See C. F. Brockington, World Health (1958); M. C. Morgan, Doctors to the World (1958); G. Mikes, The Riches of the Poor: A Journey Round the World Health Organization (1988); P. Wood, ed., World Health Organization; A Brief Summary of Its Work (1989); J. Siddiqi, World Health and World Politics (1995); G. L. Burci and C.-H. Vignes, World Health Organization (2004); K. Lee, The World Health Organization (2008).
Public-health agency of the UN, established in Geneva in 1948 to succeed two earlier agencies. Its mandate is to promote “the highest possible level of health” in all peoples. Its work falls into three categories. It provides a clearinghouse for information on the latest developments in disease and health care and establishes international sanitary standards and quarantine measures. It sponsors measures for the control of epidemic and endemic disease (including immunization campaigns and assistance in providing sources of pure water). Finally, it encourages the strengthening of public-health programs in member nations. Its greatest success to date has been the worldwide eradication of smallpox (1980).
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The WHO aims to eradicate polio within the next few years. The organization has already endorsed the world's first official HIV/AIDS Toolkit for Zimbabwe (from October 3 2006), making it an international standard.
In addition to its work in eradicating disease, the WHO also carries out various health-related campaigns — for example, to boost the consumption of fruits and vegetables worldwide and to discourage tobacco use.
Experts met at the WHO headquarters in Geneva in February, 2007, and reported that their work on pandemic influenza vaccine development had achieved encouraging progress. More than 40 clinical trials have been completed or are ongoing. Most have focused on healthy adults. Some companies, after completing safety analyses in adults, have initiated clinical trials in the elderly and in children. All vaccines so far appear to be safe and well-tolerated in all age groups tested.
The WHO also conducts research, on, for instance, whether the electromagnetic field surrounding cell phones has a negative influence on health. Some of this work can be controversial, as illustrated by the April, 2003, joint WHO/FAO report, which recommended that sugar should form no more than 10% of a healthy diet. This report led to lobbying by the sugar industry against the recommendation, to which the WHO/FAO responded by including in the report the statement "The Consultation recognized that a population goal for free sugars of less than 10% of total energy is controversial", but also stood by its recommendation based upon its own analysis of scientific studies.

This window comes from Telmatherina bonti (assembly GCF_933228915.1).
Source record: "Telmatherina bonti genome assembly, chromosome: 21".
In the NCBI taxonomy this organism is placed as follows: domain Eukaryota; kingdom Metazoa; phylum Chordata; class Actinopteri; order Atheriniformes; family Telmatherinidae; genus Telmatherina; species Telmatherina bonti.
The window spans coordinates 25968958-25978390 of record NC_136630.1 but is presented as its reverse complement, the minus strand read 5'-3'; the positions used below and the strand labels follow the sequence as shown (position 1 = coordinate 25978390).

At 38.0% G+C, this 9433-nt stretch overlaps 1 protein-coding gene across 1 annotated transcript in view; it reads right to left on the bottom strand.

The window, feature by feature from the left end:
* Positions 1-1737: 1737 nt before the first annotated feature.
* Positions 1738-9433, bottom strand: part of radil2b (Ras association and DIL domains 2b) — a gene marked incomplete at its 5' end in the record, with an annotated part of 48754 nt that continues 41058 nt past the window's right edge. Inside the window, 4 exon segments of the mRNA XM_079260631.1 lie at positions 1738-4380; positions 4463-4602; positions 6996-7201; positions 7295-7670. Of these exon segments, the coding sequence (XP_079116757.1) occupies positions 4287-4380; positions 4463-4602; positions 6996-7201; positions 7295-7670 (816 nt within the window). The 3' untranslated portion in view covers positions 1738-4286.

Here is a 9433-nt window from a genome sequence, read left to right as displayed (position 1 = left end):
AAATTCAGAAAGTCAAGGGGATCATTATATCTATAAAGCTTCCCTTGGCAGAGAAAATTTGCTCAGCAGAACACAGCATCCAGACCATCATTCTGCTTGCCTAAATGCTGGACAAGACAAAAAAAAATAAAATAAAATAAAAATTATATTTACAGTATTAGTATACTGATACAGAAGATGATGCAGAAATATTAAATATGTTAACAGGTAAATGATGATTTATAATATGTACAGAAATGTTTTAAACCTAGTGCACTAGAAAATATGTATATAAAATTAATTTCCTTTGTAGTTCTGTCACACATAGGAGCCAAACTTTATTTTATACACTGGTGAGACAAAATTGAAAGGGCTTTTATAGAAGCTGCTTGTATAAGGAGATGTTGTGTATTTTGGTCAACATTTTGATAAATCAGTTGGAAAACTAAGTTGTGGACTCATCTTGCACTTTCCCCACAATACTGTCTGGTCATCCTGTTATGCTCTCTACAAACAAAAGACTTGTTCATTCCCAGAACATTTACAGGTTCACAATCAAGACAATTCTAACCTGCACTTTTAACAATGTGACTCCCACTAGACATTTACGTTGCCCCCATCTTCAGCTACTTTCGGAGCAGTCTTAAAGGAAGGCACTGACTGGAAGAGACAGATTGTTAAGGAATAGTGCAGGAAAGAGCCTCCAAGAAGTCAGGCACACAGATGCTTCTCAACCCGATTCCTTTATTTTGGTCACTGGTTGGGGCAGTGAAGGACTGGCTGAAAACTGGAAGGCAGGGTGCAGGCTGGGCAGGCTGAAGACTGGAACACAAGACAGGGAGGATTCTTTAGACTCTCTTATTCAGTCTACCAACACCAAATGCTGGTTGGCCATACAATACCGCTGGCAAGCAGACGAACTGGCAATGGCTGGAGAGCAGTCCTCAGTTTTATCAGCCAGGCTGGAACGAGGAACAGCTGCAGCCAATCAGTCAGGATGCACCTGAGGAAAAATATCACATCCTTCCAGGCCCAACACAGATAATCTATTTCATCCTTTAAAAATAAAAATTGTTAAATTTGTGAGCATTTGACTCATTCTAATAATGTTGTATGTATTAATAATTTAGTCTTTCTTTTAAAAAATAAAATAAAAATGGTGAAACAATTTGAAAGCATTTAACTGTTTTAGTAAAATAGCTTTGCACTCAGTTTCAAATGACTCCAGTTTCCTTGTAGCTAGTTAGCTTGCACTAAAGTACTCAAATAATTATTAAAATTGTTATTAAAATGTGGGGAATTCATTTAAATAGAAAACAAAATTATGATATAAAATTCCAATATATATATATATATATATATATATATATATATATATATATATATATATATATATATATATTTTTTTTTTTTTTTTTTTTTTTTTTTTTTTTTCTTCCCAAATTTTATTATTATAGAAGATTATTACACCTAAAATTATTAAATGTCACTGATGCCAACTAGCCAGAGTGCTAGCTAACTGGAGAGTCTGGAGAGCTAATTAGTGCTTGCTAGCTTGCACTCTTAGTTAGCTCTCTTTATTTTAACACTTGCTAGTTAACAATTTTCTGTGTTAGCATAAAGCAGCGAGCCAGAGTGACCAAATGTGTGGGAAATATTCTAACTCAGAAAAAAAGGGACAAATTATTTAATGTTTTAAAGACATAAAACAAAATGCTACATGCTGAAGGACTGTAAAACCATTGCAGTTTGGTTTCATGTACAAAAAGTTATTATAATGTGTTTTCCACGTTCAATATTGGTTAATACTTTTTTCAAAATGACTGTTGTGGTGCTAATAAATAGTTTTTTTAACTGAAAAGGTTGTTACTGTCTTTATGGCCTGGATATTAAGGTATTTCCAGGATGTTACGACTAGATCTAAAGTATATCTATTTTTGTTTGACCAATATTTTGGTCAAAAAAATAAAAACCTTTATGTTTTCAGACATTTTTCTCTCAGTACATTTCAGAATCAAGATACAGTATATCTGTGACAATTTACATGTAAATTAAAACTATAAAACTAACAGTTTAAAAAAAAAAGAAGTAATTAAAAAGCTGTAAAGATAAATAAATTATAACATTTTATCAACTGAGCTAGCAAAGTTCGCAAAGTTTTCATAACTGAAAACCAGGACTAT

The WHO also compiles the widely-followed International Classification of Diseases (ICD). The tenth revision of the ICD, also known as ICD-10, was released in 1992 and a searchable version is available online on the WHO website. Later revisions are indexed and available in hard-copy versions. The WHO does not permit simultaneous classification in two separate areas.
The WHO also maintains a model list of essential medicines that all countries' health-care systems should make available and affordable to the general population.
WHO Member States appoint delegations to the World Health Assembly, WHO's supreme decision-making body. All UN member states are eligible for WHO membership, and, according to the WHO web site, “Other countries may be admitted as members when their application has been approved by a simple majority vote of the World Health Assembly.” The WHO has 193 member states.
The WHO Assembly generally meets in May each year. In addition to appointing the Director-General every five years, the Assembly considers the financial policies of the Organization and reviews and approves the proposed programme budget. The Assembly elects 34 members, technically qualified in the field of health, to the Executive Board for three-year terms. The main functions of the Board are to carry out the decisions and policies of the Assembly, to advise it and to facilitate its work in general.
The Republic of China (Taiwan) was one of the founding members of the WHO, but was compelled to leave after the People’s Republic of China was admitted to the UN in 1972 and Taiwan left the UN. Taiwan has applied for participation in the WHO as a 'health entity' each year since 1997 but is denied each year because of pressure from China. China claims sovereignty over Taiwan, and its position is that Taiwan is represented in the WHO system by China. In practice, Taiwanese doctors and hospitals are denied access to WHO information, and Taiwanese journalists are denied accreditation for participation in WHO activities.
Uncharacteristically for a UN Agency, the six Regional Offices of the WHO enjoy remarkable autonomy. Each Regional Office is headed by a Regional Director (RD), who is elected by the Regional Committee for a once-renewable five-year term. The name of the RD-elect is transmitted to the WHO Executive Board in Geneva, which proceeds to confirm the appointment. It is rare that an elected Regional Director is not confirmed.